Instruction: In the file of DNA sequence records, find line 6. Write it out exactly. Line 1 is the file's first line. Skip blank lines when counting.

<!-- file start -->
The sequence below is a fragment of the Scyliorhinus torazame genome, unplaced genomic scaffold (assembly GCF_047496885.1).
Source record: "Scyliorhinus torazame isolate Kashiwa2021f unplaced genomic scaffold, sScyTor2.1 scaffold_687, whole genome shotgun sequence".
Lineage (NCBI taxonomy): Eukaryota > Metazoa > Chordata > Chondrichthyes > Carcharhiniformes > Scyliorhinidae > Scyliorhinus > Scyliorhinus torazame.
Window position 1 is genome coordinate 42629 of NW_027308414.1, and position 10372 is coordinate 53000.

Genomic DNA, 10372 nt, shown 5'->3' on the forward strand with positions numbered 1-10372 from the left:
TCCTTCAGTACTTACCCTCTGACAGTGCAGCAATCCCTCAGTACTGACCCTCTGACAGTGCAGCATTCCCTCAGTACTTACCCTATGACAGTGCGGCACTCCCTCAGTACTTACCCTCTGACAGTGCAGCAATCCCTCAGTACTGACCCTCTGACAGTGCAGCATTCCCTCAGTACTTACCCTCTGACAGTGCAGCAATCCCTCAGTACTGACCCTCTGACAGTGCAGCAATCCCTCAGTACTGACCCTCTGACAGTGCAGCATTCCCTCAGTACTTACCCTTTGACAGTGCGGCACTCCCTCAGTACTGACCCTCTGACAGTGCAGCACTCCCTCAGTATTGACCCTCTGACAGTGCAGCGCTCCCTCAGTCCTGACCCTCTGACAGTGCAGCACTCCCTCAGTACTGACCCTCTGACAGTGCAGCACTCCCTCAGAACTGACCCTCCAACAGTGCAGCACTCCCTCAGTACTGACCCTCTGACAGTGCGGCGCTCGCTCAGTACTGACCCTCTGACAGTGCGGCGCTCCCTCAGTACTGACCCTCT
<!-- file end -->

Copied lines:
TCCTTCAGTACTTACCCTCTGACAGTGCAGCAATCCCTCAGTACTGACCCTCTGACAGTGCAGCATTCCCTCAGTACTTACCCTATGACAGTGCGGCACTCCCTCAGTACTTACCCTCTGACAGTGCAGCAATCCCTCAGTACTGACCCTCTGACAGTGCAGCATTCCCTCAGTACTTACCCTCTGACAGTGCAGCAATCCCTCAGTACTGACCCTCTGACAGTGCAGCAATCCCTCAGTACTGACCCTCTGACAGTGCAGCATTCCCTCAGTACTTACCCTTTGACAGTGCGGCACTCCCTCAGTACTGACCCTCTGACAGTGCAGCACTCCCTCAGTATTGACCCTCTGACAGTGCAGCGCTCCCTCAGTCCTGACCCTCTGACAGTGCAGCACTCCCTCAGTACTGACCCTCTGACAGTGCAGCACTCCCTCAGAACTGACCCTCCAACAGTGCAGCACTCCCTCAGTACTGACCCTCTGACAGTGCGGCGCTCGCTCAGTACTGACCCTCTGACAGTGCGGCGCTCCCTCAGTACTGACCCTCT